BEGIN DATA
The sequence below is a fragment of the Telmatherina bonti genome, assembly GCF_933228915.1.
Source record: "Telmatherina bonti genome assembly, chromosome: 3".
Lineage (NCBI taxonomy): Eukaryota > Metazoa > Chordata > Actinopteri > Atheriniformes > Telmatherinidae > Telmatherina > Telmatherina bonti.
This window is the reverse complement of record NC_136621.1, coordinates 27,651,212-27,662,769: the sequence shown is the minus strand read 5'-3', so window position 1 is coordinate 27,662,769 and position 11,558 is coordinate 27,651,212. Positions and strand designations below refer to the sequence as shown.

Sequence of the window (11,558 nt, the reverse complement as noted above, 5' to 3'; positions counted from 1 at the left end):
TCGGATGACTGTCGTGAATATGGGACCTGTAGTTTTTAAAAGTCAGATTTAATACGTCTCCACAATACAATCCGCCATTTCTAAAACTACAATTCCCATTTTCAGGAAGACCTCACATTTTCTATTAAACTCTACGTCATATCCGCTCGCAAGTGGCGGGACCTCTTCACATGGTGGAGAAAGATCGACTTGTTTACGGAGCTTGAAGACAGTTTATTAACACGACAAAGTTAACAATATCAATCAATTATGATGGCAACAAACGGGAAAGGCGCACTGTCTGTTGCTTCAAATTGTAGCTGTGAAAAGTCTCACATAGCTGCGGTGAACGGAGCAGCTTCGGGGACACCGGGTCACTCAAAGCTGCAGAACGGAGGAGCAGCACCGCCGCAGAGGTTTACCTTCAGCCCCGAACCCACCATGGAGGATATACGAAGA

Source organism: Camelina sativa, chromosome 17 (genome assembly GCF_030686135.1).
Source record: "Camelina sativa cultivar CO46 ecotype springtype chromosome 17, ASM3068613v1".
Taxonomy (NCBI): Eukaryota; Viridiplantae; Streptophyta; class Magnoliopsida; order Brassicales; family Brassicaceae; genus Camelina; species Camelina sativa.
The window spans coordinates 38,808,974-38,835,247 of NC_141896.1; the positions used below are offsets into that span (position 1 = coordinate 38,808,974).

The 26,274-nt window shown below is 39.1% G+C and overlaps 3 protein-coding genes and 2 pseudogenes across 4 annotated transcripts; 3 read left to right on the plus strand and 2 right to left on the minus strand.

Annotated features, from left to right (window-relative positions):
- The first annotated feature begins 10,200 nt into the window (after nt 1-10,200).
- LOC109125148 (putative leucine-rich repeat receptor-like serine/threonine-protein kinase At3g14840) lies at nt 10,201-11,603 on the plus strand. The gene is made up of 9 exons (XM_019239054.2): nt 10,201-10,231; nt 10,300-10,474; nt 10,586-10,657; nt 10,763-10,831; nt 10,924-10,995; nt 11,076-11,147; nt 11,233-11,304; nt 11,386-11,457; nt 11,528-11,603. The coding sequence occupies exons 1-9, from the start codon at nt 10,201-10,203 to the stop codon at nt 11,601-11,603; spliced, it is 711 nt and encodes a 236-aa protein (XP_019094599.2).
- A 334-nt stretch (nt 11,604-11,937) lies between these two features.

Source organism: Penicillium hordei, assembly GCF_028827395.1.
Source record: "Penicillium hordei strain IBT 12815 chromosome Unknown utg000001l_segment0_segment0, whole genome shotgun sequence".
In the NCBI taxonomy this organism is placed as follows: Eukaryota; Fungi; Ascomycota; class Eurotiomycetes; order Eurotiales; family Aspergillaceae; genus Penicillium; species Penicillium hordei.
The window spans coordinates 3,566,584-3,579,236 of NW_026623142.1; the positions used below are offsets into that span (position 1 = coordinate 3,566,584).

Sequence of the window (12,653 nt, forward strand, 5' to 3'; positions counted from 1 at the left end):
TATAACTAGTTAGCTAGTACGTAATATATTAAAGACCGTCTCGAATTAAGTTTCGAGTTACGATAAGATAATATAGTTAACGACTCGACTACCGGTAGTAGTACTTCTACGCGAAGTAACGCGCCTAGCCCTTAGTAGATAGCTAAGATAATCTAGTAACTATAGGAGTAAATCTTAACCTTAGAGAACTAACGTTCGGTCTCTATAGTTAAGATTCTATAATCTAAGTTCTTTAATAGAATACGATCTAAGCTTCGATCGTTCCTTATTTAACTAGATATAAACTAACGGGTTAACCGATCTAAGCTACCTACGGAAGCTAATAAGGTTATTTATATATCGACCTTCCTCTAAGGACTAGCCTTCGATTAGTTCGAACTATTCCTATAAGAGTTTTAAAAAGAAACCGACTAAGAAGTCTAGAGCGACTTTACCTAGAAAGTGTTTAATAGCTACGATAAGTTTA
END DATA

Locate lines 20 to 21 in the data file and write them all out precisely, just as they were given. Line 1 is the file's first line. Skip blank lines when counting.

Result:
Sequence of the window (12,653 nt, forward strand, 5' to 3'; positions counted from 1 at the left end):
TATAACTAGTTAGCTAGTACGTAATATATTAAAGACCGTCTCGAATTAAGTTTCGAGTTACGATAAGATAATATAGTTAACGACTCGACTACCGGTAGTAGTACTTCTACGCGAAGTAACGCGCCTAGCCCTTAGTAGATAGCTAAGATAATCTAGTAACTATAGGAGTAAATCTTAACCTTAGAGAACTAACGTTCGGTCTCTATAGTTAAGATTCTATAATCTAAGTTCTTTAATAGAATACGATCTAAGCTTCGATCGTTCCTTATTTAACTAGATATAAACTAACGGGTTAACCGATCTAAGCTACCTACGGAAGCTAATAAGGTTATTTATATATCGACCTTCCTCTAAGGACTAGCCTTCGATTAGTTCGAACTATTCCTATAAGAGTTTTAAAAAGAAACCGACTAAGAAGTCTAGAGCGACTTTACCTAGAAAGTGTTTAATAGCTACGATAAGTTTA